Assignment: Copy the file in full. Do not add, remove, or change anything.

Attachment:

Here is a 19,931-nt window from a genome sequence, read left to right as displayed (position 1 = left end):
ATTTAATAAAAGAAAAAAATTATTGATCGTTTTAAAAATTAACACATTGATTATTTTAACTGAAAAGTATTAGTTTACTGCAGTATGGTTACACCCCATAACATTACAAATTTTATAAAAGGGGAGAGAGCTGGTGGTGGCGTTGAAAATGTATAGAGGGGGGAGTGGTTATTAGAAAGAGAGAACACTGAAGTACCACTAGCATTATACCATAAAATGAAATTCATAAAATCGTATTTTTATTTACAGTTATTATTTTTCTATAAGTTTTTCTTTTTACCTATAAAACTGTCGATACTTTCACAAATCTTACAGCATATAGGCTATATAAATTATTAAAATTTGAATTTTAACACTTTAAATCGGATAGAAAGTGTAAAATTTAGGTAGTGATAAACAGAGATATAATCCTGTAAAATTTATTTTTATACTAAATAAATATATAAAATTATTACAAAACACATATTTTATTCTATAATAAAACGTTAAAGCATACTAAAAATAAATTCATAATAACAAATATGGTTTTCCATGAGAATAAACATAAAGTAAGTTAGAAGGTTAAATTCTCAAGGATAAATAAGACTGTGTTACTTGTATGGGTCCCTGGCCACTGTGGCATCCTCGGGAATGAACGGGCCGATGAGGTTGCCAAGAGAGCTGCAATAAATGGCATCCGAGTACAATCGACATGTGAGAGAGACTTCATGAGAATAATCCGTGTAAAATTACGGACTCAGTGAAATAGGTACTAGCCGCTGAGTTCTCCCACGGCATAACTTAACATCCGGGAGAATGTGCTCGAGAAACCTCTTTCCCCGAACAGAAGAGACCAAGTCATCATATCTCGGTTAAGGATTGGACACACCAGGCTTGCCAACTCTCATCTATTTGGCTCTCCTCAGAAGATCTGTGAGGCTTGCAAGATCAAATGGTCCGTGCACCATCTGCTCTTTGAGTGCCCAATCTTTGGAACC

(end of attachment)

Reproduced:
Here is a 19,931-nt window from a genome sequence, read left to right as displayed (position 1 = left end):
ATTTAATAAAAGAAAAAAATTATTGATCGTTTTAAAAATTAACACATTGATTATTTTAACTGAAAAGTATTAGTTTACTGCAGTATGGTTACACCCCATAACATTACAAATTTTATAAAAGGGGAGAGAGCTGGTGGTGGCGTTGAAAATGTATAGAGGGGGGAGTGGTTATTAGAAAGAGAGAACACTGAAGTACCACTAGCATTATACCATAAAATGAAATTCATAAAATCGTATTTTTATTTACAGTTATTATTTTTCTATAAGTTTTTCTTTTTACCTATAAAACTGTCGATACTTTCACAAATCTTACAGCATATAGGCTATATAAATTATTAAAATTTGAATTTTAACACTTTAAATCGGATAGAAAGTGTAAAATTTAGGTAGTGATAAACAGAGATATAATCCTGTAAAATTTATTTTTATACTAAATAAATATATAAAATTATTACAAAACACATATTTTATTCTATAATAAAACGTTAAAGCATACTAAAAATAAATTCATAATAACAAATATGGTTTTCCATGAGAATAAACATAAAGTAAGTTAGAAGGTTAAATTCTCAAGGATAAATAAGACTGTGTTACTTGTATGGGTCCCTGGCCACTGTGGCATCCTCGGGAATGAACGGGCCGATGAGGTTGCCAAGAGAGCTGCAATAAATGGCATCCGAGTACAATCGACATGTGAGAGAGACTTCATGAGAATAATCCGTGTAAAATTACGGACTCAGTGAAATAGGTACTAGCCGCTGAGTTCTCCCACGGCATAACTTAACATCCGGGAGAATGTGCTCGAGAAACCTCTTTCCCCGAACAGAAGAGACCAAGTCATCATATCTCGGTTAAGGATTGGACACACCAGGCTTGCCAACTCTCATCTATTTGGCTCTCCTCAGAAGATCTGTGAGGCTTGCAAGATCAAATGGTCCGTGCACCATCTGCTCTTTGAGTGCCCAATCTTTGGAACC